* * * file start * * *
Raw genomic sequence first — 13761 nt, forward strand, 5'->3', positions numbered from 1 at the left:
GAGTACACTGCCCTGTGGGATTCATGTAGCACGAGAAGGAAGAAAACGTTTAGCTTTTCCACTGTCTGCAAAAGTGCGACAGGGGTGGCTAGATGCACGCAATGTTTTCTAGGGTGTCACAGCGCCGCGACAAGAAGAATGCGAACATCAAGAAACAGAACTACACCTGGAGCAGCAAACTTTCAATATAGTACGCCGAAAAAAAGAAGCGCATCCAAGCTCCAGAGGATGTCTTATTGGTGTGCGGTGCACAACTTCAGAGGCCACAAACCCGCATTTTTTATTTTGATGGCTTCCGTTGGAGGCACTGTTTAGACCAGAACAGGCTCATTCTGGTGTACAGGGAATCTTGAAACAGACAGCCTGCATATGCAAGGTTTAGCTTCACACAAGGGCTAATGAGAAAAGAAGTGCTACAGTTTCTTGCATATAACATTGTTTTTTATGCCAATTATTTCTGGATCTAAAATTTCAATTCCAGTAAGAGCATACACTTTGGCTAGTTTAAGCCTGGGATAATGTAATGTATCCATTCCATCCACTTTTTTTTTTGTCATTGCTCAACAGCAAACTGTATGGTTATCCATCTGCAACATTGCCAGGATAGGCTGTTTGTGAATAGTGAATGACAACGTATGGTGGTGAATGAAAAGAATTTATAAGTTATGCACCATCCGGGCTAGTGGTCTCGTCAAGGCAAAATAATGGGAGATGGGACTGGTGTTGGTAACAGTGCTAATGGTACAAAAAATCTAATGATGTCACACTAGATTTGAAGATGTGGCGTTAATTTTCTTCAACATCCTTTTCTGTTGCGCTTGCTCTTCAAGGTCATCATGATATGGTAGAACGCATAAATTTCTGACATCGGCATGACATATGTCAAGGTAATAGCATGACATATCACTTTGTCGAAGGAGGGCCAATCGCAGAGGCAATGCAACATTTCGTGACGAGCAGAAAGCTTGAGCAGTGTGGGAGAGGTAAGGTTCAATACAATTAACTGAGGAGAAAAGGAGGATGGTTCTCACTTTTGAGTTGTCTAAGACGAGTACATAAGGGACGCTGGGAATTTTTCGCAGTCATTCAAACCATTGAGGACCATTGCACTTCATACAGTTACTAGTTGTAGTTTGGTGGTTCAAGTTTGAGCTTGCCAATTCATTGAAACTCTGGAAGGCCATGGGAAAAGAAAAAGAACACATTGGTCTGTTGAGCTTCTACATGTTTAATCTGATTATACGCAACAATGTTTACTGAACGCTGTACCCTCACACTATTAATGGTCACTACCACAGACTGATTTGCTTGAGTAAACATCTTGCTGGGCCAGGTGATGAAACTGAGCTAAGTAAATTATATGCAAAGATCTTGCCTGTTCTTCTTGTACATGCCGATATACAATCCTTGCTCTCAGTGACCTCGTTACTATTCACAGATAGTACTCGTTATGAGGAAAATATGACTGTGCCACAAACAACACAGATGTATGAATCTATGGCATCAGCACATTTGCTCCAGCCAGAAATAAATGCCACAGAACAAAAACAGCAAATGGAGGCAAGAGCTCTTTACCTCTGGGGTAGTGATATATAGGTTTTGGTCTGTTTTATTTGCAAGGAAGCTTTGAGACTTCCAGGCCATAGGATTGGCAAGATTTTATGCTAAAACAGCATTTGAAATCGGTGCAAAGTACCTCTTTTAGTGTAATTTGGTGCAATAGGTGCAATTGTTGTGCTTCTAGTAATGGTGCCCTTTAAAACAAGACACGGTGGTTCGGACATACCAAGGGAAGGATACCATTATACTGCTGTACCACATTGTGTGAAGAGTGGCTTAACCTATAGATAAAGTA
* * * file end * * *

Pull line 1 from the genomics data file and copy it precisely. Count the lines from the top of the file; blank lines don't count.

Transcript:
Raw genomic sequence first — 13761 nt, forward strand, 5'->3', positions numbered from 1 at the left: